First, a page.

Cruising Cigar Man
New Cigar Reviews
Taste the best of the Caribbean in these two new luxury cigars!
Dec. 23, 2005 05:45 PM
For this issue, I’m spotlighting two new full-bodied luxury cigars from two of the top manufacturers: Davidoff of Geneva and General Cigar Dominicana. Both made in the Dominican Republic, at the heart of these cigars are rich-tasting tobaccos from different regions of the DR, Honduras and Nicaragua. Should you be cruising the waters surrounding these countries in the coming months, you may want to have some of these fine cigars on-board.
Davidoff Limited Edition Robusto Intenso
The Limited Edition Robusto Intenso is a full-bodied cigar deftly handcrafted to a 5 1/8 inch Robusto length with a wide, 52-guage ring foot to permit more flavor.
There were only a few distinct veins in the wrapper of my sample, but it was appealingly oily and even in color. The cap popped-off perfectly. At first light, the smoke had a familiar semi-sweetness, and as advertised, the aroma was very enticing. The cigar smoked smoothly from the first and drew perfectly with some sharpness to it. As the ash (which was quite firm) neared the 1-inch mark the flavor rounded out.
Just past an inch, the black and dark gray stippled ash let-go, leaving a perfect crimson cone in its wake. Now cruising at full-speed, the cigar produced a lot of spicy smoke, and I was starting to understand why they named this cigar “Intenso.” The second ash held on for a good one-and-three quarter inches.
By its midpoint, the cigar took on a new dimension in spiciness, yet surprisingly, it was also smoking more smoothly. Even at it’s spiciest, the cigar was never overpowering. This can probably best be explained by the fact that all six tobaccos used in the Davidoff Robusto Intenso are matured from three to five years. Lots of other things were happening in this cigar. I can’t put any specific flavors to it other than to say the Robusto Intenso is a great example of a “complex” cigar.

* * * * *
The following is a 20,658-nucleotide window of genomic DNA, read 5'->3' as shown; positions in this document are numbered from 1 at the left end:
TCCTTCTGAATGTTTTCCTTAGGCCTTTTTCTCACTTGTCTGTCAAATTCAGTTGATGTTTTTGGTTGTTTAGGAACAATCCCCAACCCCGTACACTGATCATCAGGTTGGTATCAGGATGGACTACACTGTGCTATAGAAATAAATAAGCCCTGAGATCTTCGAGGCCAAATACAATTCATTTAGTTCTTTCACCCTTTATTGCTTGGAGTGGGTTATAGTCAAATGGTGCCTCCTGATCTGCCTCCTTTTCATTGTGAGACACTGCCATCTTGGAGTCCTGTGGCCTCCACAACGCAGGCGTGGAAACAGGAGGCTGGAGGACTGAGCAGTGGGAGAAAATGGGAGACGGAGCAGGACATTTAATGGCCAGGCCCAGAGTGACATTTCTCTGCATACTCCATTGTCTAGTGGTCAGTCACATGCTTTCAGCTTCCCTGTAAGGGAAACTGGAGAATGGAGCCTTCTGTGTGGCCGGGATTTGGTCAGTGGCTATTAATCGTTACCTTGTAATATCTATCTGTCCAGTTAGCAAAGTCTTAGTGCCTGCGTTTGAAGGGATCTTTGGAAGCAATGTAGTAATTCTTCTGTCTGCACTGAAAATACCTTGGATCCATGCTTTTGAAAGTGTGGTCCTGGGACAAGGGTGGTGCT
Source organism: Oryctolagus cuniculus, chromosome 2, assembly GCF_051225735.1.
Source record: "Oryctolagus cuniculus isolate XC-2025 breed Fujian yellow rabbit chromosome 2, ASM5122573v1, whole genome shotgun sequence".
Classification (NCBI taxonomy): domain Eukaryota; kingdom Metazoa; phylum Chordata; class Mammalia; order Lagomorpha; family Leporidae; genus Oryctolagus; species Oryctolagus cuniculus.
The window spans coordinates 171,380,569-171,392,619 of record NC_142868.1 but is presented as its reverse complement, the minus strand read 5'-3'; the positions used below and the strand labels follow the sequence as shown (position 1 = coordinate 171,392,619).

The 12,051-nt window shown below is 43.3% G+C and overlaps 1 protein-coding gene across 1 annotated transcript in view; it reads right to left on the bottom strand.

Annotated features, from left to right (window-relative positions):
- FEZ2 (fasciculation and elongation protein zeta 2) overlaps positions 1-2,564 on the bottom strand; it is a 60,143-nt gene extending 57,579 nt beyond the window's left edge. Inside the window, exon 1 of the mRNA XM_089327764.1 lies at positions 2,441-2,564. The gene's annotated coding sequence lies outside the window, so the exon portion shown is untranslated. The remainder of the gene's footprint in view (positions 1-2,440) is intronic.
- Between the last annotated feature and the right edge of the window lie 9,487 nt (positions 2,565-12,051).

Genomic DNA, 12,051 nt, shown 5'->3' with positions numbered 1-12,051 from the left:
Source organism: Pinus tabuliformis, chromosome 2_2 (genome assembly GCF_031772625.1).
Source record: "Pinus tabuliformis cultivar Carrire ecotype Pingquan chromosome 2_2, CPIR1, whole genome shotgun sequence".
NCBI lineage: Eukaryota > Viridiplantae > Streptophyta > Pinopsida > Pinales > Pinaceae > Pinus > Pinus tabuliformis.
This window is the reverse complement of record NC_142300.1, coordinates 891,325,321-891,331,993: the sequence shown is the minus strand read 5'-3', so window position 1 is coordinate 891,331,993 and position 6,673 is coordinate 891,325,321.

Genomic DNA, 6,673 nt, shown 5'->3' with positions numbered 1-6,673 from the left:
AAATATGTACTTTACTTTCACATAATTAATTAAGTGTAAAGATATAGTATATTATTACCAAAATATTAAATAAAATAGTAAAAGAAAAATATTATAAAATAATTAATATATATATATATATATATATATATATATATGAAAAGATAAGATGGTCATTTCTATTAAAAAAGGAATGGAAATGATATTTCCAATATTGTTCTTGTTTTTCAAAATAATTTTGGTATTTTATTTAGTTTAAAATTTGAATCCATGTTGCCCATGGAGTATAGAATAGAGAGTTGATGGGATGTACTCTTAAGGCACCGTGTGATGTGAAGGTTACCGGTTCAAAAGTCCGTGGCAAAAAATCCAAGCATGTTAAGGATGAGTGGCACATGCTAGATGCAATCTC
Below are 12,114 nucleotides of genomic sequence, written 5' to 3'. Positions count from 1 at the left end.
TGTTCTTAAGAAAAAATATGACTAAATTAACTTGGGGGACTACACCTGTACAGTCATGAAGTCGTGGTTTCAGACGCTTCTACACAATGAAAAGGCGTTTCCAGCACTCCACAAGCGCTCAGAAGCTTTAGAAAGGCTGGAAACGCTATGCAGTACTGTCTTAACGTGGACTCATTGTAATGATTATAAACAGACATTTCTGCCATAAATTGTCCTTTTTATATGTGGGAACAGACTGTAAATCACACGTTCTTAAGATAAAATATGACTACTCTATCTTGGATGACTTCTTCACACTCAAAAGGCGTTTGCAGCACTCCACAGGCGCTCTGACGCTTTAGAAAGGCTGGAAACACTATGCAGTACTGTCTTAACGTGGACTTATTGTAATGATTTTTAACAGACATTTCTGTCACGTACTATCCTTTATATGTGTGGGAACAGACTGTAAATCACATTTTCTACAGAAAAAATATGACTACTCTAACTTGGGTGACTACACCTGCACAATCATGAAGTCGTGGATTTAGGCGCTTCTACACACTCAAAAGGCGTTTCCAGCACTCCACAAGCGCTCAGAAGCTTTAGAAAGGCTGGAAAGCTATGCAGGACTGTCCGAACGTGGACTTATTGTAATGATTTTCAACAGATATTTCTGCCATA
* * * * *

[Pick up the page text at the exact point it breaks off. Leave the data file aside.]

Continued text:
What’s intriguing about this cigar is how it appears to “regulate” the amount spiciness it puts out. I don’t know how the blenders at Davidoff do it, but again, I would contribute it to the unique mix of tobaccos, all of which are grown in at least three different regions of the Dominican Republic, including an Ecuadorian-grown wrapper leaf.
I smoked it down to the last one-and-a-half inches. This was also one of the few cigars where I may have enjoyed the aroma even more than the flavor. Highly recommended.
Bolivar (Dominican Republic)
The Bolivar brand was originally introduced by the Rocha Company of Havana, Cuba, in 1901. In the 1950’s, Ramon Cifuentes, creator of Partagas cigars, began manufacturing the brand. Although still produced in Cuba, this new Bolivar blend is made in the Dominican Republic by General Cigar Dominicana. The sample I chose for this review was the Toro, measuring 6 x 52. (Suggested retail price: $148.75 / box of 25.)
The wrapper on this cigar has an attractive copper hue with a black marble pattern and shimmers with oiliness. Although it was not excessively veiny, some scars were apparent, but I didn’t consider them a detriment.
Bolivar sports a Honduran-grown, San Agustin Ligero wrapper with a complex filler blend composed of Dominican tobacco and two Nicaraguan leaves: one grown in Esteli, the other on the isle of Ometepe. It’s the rich, volcanic soil of Ometepe that gives this tobacco its unique character and contributes greatly to the complexity of this blend. The binder is a very dark, robust Havano Medio Tiempo leaf grown in Connecticut.
The cap clipped-off perfectly (a sign of excellent construction). Once lit, the cigar glowed evenly across the foot and the first puff produced a warm, earthy aroma and an easy draw. A few more puffs and there it was: the mother load. It was almost insidious. The smoke drew smoothly pulling a lot of smoke with it that languished on the palate. Then, suddenly, a riptide of spiciness emerges. Not so much a hot sensation, but very peppery, like a gourmet salsa.
At about the one inch mark the ash was still quite firm and the cigar is beginning to round out. By its midpoint the cigar was demonstrating a remarkable consistency in both balance and flavor.
Both cigars earned a 9.3 on my 10-point rating scale, yet each had their own unique flavors and aromas. For those who have gained an appreciation for hearty, complex cigars, including the better Havanas, these Caribbean schooners are smooth sailing.